Effort to redevelop former Marquette General Hospital takes another step forward

The project is not yet fully approved, but the NMU Foundation received money from the City of Marquette for due diligence work on the former hospital campus.
Published: Oct. 21, 2021 at 6:17 PM EDT
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MARQUETTE, Mich. (WLUC) - At a meeting Thursday, the City of Marquette Brownfield Redevelopment Authority approved the NMU Foundation’s request for money.

The foundation asked for $52,900 for environmental due diligence work at the former Marquette General Hospital Campus between now and the end of February.

If a project looks possible, a redevelopment could move forward.

“If we get through the due diligence period and we know that the project is financially and practically feasible, the NMU Foundation would take possession but would immediately, and maybe even prior to, issue a solicitation for a master developer partner,” David Nyberg, Executive Director of Business Engagement & Economic Development, NMU Foundation said.

The foundation says it would work closely with Marquette City, County and State leaders on the specifics of potential mixed-use development.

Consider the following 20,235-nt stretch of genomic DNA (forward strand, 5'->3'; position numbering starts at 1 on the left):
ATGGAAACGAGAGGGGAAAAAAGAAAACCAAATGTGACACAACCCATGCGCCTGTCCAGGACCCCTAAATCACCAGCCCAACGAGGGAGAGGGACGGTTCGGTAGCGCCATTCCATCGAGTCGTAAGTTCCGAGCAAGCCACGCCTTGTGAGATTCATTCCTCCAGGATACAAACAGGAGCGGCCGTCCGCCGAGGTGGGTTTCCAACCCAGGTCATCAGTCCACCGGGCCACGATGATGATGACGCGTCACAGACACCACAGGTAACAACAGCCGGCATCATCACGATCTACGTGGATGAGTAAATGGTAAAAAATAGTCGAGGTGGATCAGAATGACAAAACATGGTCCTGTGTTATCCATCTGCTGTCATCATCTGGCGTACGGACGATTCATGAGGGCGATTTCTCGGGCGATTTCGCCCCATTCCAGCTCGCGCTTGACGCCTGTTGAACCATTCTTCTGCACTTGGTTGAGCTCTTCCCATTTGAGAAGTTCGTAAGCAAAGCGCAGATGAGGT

“We’ve had some preliminary conversations to brief them on the scope of this project as well as the Michigan Economic Development Corporation, Nyberg added.

Since most of the former hospital is outdated, sections would likely be demolished.

“Some of those old buildings that are obsolete and quite old will probably have to come down, and then the question is what will be put in its place?” David Allen, Chairman, Marquette Brownfield Redevelopment Authority, Chairman.”

There are still many options on the table for a replacement.

“Obviously there’s a need for housing and there’s, you know, there’s a need for other amenities including cultural green space, and you know we haven’t even begun the process with our master developer partner or our consultant in Veridea Group envisioning what that might be,” Nyberg said.

While the foundation would not confirm a development partner or plan of action until next spring or summer, Nyberg believes the property overhaul would have a major positive impact on the city and the adjacent university.

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